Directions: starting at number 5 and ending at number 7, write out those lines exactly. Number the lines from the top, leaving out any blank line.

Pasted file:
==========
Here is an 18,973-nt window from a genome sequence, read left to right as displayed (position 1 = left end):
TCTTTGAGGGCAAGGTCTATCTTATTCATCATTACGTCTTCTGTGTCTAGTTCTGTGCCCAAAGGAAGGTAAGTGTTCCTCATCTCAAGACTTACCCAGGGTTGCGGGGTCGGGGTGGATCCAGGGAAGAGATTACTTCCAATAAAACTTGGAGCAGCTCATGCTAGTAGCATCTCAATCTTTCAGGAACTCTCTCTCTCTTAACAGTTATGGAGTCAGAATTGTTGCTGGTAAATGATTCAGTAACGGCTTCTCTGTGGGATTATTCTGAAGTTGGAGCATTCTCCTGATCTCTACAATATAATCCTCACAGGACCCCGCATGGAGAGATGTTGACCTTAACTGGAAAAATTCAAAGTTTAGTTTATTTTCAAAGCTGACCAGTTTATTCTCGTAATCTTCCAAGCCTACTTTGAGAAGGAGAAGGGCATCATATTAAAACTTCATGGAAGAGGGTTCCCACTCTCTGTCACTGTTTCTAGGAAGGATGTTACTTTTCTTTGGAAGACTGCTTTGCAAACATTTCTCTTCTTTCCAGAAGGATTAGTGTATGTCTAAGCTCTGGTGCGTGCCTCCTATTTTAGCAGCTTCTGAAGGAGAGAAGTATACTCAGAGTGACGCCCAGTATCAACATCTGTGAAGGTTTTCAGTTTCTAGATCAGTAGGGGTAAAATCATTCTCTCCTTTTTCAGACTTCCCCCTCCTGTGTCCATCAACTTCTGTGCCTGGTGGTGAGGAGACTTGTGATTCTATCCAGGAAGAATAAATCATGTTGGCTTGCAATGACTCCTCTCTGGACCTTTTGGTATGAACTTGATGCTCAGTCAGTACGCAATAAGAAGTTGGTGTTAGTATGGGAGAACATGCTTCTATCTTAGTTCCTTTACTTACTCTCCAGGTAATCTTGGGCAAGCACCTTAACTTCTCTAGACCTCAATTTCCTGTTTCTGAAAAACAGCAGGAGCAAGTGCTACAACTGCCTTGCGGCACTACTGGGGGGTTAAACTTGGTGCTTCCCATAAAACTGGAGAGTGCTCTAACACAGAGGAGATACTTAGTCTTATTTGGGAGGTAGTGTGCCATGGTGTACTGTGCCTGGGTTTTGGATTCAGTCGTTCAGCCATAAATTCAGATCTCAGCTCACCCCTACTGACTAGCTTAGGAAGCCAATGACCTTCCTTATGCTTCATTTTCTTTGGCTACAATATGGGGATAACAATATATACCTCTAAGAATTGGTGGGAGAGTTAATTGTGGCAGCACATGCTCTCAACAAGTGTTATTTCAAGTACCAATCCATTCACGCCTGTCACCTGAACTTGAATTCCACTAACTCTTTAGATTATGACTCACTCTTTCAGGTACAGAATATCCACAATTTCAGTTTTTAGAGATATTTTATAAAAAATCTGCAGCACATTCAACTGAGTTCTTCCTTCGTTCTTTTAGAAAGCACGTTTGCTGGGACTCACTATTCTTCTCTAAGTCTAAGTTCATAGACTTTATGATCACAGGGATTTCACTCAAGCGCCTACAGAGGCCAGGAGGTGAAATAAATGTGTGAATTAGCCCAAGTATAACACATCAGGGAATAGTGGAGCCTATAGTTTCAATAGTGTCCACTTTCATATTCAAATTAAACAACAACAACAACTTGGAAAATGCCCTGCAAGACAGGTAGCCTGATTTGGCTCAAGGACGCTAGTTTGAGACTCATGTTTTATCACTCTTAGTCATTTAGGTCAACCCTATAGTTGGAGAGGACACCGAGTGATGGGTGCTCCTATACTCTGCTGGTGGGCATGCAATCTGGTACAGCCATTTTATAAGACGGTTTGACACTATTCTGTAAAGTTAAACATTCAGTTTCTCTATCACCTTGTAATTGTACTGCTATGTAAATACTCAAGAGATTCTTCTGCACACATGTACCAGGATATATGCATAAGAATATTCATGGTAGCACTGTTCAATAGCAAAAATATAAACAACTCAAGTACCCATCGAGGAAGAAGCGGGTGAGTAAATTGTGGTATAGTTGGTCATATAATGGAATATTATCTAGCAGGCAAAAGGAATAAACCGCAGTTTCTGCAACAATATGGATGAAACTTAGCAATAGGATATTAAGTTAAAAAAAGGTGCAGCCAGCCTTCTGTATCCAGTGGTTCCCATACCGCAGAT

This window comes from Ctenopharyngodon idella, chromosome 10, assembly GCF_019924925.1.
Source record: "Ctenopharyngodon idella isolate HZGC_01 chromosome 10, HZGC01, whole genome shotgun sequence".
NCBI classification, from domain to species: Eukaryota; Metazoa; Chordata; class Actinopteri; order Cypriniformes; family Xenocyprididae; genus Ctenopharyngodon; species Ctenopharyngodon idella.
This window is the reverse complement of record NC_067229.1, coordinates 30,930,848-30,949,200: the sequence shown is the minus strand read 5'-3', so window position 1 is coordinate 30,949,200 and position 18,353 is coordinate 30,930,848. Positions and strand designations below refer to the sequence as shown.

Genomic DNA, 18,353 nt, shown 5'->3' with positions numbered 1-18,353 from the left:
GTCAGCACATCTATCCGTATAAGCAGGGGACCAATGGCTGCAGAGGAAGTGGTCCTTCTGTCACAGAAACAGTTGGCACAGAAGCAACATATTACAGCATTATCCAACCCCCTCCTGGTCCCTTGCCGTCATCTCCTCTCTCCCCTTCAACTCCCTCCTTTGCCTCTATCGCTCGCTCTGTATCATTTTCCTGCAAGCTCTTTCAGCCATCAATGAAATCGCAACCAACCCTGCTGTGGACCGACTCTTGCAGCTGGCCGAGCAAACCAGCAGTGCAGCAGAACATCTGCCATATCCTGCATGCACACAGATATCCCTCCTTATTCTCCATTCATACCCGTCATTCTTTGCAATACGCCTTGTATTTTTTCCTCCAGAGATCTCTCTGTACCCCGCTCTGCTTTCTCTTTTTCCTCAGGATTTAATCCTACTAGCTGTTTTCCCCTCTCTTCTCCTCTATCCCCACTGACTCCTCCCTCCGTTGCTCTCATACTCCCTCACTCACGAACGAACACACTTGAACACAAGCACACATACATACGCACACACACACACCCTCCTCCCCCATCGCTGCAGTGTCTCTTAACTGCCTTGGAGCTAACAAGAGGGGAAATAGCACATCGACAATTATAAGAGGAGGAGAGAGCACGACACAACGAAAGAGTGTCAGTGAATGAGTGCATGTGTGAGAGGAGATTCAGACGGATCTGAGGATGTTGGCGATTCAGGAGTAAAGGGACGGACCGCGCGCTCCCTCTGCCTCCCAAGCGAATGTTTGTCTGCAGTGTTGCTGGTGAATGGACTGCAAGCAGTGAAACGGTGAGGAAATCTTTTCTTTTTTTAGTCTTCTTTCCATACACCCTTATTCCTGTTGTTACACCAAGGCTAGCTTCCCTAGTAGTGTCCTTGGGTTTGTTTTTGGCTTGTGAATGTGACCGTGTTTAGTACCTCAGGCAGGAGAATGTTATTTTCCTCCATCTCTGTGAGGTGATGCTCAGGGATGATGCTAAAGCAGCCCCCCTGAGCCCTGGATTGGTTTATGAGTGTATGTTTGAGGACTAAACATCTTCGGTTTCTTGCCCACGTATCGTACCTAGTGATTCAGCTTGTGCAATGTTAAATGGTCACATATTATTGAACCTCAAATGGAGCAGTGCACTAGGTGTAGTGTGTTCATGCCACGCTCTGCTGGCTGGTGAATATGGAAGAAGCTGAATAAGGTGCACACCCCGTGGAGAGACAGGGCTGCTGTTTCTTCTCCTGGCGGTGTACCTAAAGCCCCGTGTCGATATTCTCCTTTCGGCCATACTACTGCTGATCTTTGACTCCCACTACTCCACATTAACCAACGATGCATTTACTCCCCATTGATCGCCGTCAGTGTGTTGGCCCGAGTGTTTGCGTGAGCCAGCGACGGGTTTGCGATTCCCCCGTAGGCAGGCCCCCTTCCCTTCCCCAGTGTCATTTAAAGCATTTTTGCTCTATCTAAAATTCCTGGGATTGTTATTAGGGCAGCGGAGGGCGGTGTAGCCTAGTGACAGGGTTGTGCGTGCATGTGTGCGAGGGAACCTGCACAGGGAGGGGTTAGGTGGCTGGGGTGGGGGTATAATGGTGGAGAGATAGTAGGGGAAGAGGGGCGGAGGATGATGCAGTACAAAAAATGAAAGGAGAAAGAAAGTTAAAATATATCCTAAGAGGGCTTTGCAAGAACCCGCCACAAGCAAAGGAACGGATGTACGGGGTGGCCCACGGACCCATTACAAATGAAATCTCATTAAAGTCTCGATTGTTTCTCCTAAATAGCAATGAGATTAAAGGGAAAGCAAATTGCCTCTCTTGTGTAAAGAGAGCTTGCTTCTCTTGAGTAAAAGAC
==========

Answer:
NCBI classification, from domain to species: Eukaryota; Metazoa; Chordata; class Actinopteri; order Cypriniformes; family Xenocyprididae; genus Ctenopharyngodon; species Ctenopharyngodon idella.
This window is the reverse complement of record NC_067229.1, coordinates 30,930,848-30,949,200: the sequence shown is the minus strand read 5'-3', so window position 1 is coordinate 30,949,200 and position 18,353 is coordinate 30,930,848. Positions and strand designations below refer to the sequence as shown.

Genomic DNA, 18,353 nt, shown 5'->3' with positions numbered 1-18,353 from the left: